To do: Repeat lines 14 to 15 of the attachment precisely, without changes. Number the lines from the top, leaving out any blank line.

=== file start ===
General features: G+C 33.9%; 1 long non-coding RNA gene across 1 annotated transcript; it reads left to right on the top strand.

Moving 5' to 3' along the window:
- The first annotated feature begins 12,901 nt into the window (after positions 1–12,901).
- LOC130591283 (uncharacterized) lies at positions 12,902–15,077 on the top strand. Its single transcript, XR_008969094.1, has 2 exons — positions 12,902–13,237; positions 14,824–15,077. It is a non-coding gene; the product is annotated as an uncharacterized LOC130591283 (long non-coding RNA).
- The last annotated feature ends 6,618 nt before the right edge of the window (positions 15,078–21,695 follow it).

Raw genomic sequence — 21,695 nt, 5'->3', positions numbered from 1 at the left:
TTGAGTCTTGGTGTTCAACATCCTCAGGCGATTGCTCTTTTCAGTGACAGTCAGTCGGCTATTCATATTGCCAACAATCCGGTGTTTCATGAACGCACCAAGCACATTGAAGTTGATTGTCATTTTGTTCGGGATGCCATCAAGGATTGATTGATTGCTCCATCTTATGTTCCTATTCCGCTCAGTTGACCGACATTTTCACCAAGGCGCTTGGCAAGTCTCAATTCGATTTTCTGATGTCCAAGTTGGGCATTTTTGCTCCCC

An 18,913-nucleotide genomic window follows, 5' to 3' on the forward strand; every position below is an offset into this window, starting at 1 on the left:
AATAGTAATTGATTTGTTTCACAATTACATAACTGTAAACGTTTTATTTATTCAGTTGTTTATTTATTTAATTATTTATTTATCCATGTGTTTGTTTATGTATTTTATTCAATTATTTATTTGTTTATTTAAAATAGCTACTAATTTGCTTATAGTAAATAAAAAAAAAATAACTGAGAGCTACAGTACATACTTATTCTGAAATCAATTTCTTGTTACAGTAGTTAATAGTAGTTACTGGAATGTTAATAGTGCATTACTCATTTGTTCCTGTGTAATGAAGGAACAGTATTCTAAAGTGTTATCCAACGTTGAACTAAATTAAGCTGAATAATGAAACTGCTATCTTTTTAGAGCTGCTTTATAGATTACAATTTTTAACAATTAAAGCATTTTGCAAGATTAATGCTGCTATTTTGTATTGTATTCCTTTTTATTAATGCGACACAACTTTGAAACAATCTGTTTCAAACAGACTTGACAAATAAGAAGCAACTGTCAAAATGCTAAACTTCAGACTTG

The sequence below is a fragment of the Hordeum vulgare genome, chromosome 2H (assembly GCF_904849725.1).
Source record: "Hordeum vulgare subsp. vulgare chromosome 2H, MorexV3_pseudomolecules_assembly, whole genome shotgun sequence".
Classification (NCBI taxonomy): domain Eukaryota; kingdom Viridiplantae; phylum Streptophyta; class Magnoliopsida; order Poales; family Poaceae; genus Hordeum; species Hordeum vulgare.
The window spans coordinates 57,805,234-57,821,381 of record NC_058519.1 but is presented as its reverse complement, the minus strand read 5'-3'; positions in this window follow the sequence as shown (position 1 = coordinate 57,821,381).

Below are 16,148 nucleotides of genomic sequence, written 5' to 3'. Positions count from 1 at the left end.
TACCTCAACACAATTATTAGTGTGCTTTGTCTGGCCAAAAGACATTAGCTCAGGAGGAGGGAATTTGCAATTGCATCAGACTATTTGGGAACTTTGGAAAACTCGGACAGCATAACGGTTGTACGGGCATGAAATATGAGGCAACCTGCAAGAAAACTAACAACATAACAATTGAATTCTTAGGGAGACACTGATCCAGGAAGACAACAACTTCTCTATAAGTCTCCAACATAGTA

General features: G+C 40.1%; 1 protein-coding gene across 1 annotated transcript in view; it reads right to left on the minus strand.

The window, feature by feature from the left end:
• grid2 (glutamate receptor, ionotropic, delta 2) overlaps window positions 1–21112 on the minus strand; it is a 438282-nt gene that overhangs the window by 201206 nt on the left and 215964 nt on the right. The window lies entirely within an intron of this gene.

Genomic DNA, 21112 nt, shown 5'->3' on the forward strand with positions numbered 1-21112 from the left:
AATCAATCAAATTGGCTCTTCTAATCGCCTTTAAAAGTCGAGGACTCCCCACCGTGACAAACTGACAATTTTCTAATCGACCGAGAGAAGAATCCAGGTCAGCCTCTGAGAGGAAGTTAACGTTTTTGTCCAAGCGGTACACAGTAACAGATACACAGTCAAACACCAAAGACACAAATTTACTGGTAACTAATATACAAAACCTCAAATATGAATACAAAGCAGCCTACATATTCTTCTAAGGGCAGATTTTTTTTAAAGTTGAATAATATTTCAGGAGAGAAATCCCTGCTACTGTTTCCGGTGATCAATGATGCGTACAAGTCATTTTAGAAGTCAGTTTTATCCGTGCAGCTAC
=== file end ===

Below are 16,148 nucleotides of genomic sequence, written 5' to 3'. Positions count from 1 at the left end.
TACCTCAACACAATTATTAGTGTGCTTTGTCTGGCCAAAAGACATTAGCTCAGGAGGAGGGAATTTGCAATTGCATCAGACTATTTGGGAACTTTGGAAAACTCGGACAGCATAACGGTTGTACGGGCATGAAATATGAGGCAACCTGCAAGAAAACTAACAACATAACAATTGAATTCTTAGGGAGACACTGATCCAGGAAGACAACAACTTCTCTATAAGTCTCCAACATAGTA